Ottawa tried to get the pharmaceutical industry to pay into a fund for victims of the thalidomide scandal, in what would have been a historic gesture of support toward the survivors of one of Canada's worst drug catastrophes. But the companies refused, Canada's former health minister has revealed.
"I was really disappointed and furious," Rona Ambrose, now interim leader of the Conservative Party, said in an interview.
Ms. Ambrose, who oversaw Canada's support package for thalidomide survivors last year, disclosed she approached "a couple" of pharmaceutical companies linked to the original players involved in the disastrous push to bring thalidomide to Canada in the early 1960s.
The drug spawned an epidemic of armless and legless babies whose mothers took the drug during early pregnancy. More than 100 victims were born in Canada and suffer severe and increasing health problems to this day.
Ms. Ambrose would not name the companies she approached last year, and both her office and Health Canada declined requests to disclose their identities. Ms. Ambrose would only say they were successors to the company linked to the initial tragedy.
"I tried to negotiate behind the scenes with a couple of pharmaceutical companies … they weren't responsible for this wrongdoing, but they were affiliated with the original legacy company," she told The Globe and Mail. "So I tried to make the case to them that they could do something really honourable and put money into this fund."
Thalidomide was launched commercially by a German pharmaceutical company in 1957 and distributed in Canada by Richardson-Merrell Inc. of Ohio, which would later reach out-of-court settlements with many victims' families. (Frank W. Horner Ltd. of Montreal also obtained a licence for thalidomide, but played a lesser role, obtaining approval to distribute the drug only a few months before it was withdrawn due to the link to birth defects.)
Ms. Ambrose wanted the pharmaceutical industry to contribute to a medical assistance fund within Ottawa's $180-million thalidomide support package, announced by the Harper government last year. The assistance fund is aimed at helping survivors with urgent needs such as installing lifts in homes or getting travel expenses covered to obtain surgery unavailable in Canada.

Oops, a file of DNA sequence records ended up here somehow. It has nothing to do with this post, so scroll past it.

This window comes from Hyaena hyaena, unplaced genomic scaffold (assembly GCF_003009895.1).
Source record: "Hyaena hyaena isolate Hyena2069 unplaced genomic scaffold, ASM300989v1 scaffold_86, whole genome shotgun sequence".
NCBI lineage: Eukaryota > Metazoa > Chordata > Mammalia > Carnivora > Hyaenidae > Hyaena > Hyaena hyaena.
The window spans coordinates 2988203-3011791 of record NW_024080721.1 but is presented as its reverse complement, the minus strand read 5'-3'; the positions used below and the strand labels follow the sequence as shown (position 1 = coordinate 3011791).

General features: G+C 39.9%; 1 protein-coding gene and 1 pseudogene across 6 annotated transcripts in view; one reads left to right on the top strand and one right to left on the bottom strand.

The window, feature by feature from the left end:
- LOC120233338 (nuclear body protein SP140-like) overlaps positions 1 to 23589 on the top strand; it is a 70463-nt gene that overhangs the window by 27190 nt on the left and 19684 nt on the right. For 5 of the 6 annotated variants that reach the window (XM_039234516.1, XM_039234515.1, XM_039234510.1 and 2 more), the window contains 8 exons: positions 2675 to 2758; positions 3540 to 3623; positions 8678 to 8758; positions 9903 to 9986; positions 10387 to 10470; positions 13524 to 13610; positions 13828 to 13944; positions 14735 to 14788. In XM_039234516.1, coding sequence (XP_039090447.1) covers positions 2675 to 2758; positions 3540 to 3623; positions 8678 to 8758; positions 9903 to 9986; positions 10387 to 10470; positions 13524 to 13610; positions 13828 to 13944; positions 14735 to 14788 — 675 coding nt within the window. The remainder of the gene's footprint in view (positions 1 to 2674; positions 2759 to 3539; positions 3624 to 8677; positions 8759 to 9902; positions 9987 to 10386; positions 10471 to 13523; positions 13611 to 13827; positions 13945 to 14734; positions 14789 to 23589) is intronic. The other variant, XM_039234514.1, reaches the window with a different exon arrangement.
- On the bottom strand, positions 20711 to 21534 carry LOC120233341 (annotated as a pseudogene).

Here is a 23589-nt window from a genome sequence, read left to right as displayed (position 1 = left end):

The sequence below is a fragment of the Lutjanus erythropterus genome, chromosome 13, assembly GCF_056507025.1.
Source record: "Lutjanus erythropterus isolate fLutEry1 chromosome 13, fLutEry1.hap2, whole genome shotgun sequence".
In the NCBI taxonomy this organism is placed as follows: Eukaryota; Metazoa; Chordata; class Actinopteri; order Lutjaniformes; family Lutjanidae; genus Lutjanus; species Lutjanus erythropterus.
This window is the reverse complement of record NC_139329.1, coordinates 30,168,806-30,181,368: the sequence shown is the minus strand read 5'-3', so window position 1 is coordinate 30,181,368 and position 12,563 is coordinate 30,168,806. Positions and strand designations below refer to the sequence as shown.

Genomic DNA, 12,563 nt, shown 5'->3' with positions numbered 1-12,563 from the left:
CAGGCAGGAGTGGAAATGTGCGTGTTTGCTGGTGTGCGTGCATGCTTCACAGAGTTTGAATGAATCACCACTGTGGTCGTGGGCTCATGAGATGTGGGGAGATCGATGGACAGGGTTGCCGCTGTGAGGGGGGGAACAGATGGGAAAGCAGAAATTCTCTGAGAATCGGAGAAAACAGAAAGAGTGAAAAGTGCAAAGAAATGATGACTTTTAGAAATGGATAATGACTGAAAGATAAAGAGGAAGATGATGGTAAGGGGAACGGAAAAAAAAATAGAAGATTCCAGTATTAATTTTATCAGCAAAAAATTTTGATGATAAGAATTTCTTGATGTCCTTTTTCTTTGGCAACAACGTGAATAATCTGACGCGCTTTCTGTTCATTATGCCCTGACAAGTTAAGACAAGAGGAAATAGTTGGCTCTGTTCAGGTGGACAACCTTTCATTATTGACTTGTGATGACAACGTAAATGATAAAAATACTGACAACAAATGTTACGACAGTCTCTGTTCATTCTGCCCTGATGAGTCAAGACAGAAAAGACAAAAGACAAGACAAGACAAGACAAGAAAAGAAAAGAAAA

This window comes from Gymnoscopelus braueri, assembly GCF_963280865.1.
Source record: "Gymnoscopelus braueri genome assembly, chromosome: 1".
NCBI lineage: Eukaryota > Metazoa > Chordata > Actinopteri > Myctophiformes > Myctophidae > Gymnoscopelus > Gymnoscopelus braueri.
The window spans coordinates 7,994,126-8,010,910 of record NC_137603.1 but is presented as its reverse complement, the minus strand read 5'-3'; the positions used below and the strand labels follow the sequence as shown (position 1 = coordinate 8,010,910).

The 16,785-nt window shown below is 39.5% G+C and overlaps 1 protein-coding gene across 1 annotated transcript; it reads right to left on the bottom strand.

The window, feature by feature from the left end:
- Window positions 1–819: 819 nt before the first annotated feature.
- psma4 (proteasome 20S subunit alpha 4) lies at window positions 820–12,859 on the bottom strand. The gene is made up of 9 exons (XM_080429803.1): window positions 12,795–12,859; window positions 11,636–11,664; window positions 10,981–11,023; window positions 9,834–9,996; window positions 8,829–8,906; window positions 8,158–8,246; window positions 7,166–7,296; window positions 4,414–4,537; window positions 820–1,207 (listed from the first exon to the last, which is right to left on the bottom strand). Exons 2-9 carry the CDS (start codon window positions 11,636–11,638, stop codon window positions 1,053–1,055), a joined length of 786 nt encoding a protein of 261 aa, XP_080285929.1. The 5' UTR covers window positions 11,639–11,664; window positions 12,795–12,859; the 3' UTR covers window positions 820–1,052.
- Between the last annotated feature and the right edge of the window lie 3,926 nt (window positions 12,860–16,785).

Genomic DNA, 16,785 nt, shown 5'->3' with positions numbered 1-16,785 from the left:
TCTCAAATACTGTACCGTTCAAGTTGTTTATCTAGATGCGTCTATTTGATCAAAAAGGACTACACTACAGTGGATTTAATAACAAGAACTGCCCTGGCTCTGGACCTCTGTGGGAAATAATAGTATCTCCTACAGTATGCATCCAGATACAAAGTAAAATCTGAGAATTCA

After the pharmaceutical companies rejected Ms. Ambrose's overture, the government went ahead and set up the annual $500,000 fund on its own.
"We did it anyway, but I just thought it would be a gesture that would be important on behalf of the industry," Ms. Ambrose said.
Richardson-Merrell no longer exists, and went through several corporate mergers.
Sanofi-aventis Canada Inc., an affiliate of the drug giant Sanofi based in Laval, Que., acknowledged that Richardson-Merrell was a "distant predecessor company … several times removed." A spokeswoman would neither confirm nor deny Sanofi-aventis was one of the companies approached by the health minister.
"We acknowledge the sad history of thalidomide in Canada and have the greatest compassion for Canadians that were impacted," the company said in an e-mail in June, when The Globe and Mail first began to probe the information.
The company readily demonstrated a connection to the thalidomide disaster, providing The Globe and Mail with newspaper articles from the 1970s about Richardson-Merrell's settlements with the victims. Sonafi's spokeswoman said the articles "shed light" on the "generous levels of compensation" provided to victims and their families.
In fact, those settlements, while portrayed as high at the time, have now been widely panned as inadequate.
"To this day the pharma companies will say that they gave big settlements to survivors," Ms. Ambrose said. "They did not."
The out-of-court deals with the families pale compared with today's multimillion-drug-company settlements; some were reported as being up to $500,000, some as low as $10,000. The amounts were not indexed to inflation and have been proved insufficient in meeting survivors' growing physical and financial needs. Families were also silenced by gag orders that prevented them from speaking about their settlements and many remain bitter about what they viewed as the company's bullying tactics.
Ms. Ambrose said Canada's thalidomide survivors had never received fair treatment from previous federal governments, either. The Progressive Conservatives under Brian Mulroney agreed to a single, one-time payment averaging $65,000 a person in 1991, which was quickly depleted.
"No one really did what they were supposed to do back then – the government or the pharmaceutical companies," she said.
While the Harper government faced criticism for ignoring requests for help by the Thalidomide Victims Association of Canada in 2014, Ms. Ambrose said she had been unaware of survivors' plight and acted quickly once the breadth of the problem surfaced. The Globe and Mail wrote an exposé on the suffering of survivors in the fall of 2014.
"Credit to The Globe and Mail for doing the spread that they did. I think that raising awareness made a big, big difference," she said. "I really didn't know."
"As health minister I was never aware that thalidomide survivors had not received compensation for what they went through. I did not know that there was a lack of historical closure," she said. "I was shocked, I was outraged, I was angry at the pharmaceutical company."
The government's settlement, helmed by Ms. Ambrose, included a one-time lump sum payout of $125,000 to each survivor and annual pensions of up to $100,000 a year.